Concert Review: Lollapalooza
One week before Woodstock '94 commenced in upstate New York, Lollapalooza '94 rolled through our area. Held at the Charleston Racetrack in scenic (barren) West Virginia, this festival proved to be better than ever in its third year.
Lollapalooza's founder, Perry Farrell, is the singer for Porno for Pyros and the now-defunct Jane's Addiction. Unlike Woodstock, this party was put on by our peers, and it showed. For thirty bucks you got nine main-stage bands and seven side-stage ones. There was also ethnic and vegetarian food, spoken-word readings, a virtual reality ride, computer dating, Rain Rooms, shade tents, and free parking!
Before the festivities began, the Tibetan Monks of the Dalai Lama's Monastery chanted away on stage to a somewhat confused-looking crowd. Soon after, Green Day pounced on stage and kicked off the jam. Their punk rock and insults were followed by the noisy guitars of L7, sing-a-longs with the Breeders, a mellow set by Nick Cave and the Bad Seeds, not enough songs from A Tribe Called Quest, funkification from George Clinton, and predictable antics of the Beastie Boys. Finally, nightfall brought a somber end with the Smashing Pumpkins. Phew!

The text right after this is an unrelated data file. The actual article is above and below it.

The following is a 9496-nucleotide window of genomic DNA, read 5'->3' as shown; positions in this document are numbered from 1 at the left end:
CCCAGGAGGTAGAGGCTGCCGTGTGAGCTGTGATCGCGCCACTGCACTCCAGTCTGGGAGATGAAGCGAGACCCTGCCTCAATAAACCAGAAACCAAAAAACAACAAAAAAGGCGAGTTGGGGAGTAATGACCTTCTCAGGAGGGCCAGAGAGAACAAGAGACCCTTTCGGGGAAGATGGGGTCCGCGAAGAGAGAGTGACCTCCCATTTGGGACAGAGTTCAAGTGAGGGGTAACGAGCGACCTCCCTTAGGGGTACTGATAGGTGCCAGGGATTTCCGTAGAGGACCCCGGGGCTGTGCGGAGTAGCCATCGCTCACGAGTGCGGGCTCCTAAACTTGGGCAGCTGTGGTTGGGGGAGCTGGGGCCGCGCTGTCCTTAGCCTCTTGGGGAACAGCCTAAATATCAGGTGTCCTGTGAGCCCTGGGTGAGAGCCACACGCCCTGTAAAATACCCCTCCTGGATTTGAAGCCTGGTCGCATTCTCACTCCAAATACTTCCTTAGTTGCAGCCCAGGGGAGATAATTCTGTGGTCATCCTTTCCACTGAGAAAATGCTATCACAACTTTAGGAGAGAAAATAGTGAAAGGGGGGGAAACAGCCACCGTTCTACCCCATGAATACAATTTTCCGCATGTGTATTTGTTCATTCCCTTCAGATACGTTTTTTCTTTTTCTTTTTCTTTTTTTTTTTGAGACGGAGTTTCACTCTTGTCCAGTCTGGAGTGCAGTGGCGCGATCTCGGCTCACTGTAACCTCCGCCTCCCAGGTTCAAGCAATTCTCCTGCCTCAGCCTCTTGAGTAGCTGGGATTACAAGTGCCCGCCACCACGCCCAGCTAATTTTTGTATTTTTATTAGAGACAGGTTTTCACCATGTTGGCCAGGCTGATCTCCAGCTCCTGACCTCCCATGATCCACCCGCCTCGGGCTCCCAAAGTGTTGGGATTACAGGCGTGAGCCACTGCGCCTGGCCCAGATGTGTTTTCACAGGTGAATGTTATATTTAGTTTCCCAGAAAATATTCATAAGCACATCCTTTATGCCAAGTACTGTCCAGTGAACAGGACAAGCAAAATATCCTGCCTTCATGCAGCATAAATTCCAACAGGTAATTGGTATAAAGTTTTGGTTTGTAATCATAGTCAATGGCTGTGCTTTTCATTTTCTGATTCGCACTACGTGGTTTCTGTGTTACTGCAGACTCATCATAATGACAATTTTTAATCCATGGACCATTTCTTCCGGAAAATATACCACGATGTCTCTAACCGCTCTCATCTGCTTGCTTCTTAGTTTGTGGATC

Luckily, weather was beautiful and security guards were "mosher-friendly" (many of them familiar faces from D.C.'s 9:30 Club). The bands rolled on down to North Carolina after the show and fans drove home eager for showers and bed. Hopefully, same time, same place, and different bands next year!